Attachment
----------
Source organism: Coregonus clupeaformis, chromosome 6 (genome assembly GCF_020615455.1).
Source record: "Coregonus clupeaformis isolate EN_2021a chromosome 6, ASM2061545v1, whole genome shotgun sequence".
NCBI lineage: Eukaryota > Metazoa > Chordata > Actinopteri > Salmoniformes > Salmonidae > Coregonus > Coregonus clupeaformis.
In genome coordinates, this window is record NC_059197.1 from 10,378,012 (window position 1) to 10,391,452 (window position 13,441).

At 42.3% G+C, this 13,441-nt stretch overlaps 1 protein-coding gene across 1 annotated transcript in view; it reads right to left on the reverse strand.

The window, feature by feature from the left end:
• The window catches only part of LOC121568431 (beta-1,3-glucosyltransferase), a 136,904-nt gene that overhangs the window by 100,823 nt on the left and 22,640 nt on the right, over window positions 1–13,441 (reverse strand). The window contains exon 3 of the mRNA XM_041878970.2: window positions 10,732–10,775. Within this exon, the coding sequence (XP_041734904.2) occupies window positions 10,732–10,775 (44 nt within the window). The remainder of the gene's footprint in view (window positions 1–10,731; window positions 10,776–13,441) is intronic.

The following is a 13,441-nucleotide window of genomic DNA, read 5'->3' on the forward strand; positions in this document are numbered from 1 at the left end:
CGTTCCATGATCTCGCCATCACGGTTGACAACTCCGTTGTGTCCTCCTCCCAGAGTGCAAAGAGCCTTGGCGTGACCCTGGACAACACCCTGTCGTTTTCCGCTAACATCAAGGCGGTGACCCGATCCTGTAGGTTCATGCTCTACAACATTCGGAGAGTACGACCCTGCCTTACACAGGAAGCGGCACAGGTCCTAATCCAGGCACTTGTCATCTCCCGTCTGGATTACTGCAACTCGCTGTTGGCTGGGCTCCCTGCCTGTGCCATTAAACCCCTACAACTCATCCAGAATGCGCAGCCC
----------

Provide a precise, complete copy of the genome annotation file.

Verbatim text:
Source organism: Coregonus clupeaformis, chromosome 6 (genome assembly GCF_020615455.1).
Source record: "Coregonus clupeaformis isolate EN_2021a chromosome 6, ASM2061545v1, whole genome shotgun sequence".
NCBI lineage: Eukaryota > Metazoa > Chordata > Actinopteri > Salmoniformes > Salmonidae > Coregonus > Coregonus clupeaformis.
In genome coordinates, this window is record NC_059197.1 from 10,378,012 (window position 1) to 10,391,452 (window position 13,441).

At 42.3% G+C, this 13,441-nt stretch overlaps 1 protein-coding gene across 1 annotated transcript in view; it reads right to left on the reverse strand.

The window, feature by feature from the left end:
• The window catches only part of LOC121568431 (beta-1,3-glucosyltransferase), a 136,904-nt gene that overhangs the window by 100,823 nt on the left and 22,640 nt on the right, over window positions 1–13,441 (reverse strand). The window contains exon 3 of the mRNA XM_041878970.2: window positions 10,732–10,775. Within this exon, the coding sequence (XP_041734904.2) occupies window positions 10,732–10,775 (44 nt within the window). The remainder of the gene's footprint in view (window positions 1–10,731; window positions 10,776–13,441) is intronic.

The following is a 13,441-nucleotide window of genomic DNA, read 5'->3' on the forward strand; positions in this document are numbered from 1 at the left end:
CGTTCCATGATCTCGCCATCACGGTTGACAACTCCGTTGTGTCCTCCTCCCAGAGTGCAAAGAGCCTTGGCGTGACCCTGGACAACACCCTGTCGTTTTCCGCTAACATCAAGGCGGTGACCCGATCCTGTAGGTTCATGCTCTACAACATTCGGAGAGTACGACCCTGCCTTACACAGGAAGCGGCACAGGTCCTAATCCAGGCACTTGTCATCTCCCGTCTGGATTACTGCAACTCGCTGTTGGCTGGGCTCCCTGCCTGTGCCATTAAACCCCTACAACTCATCCAGAATGCGCAGCCC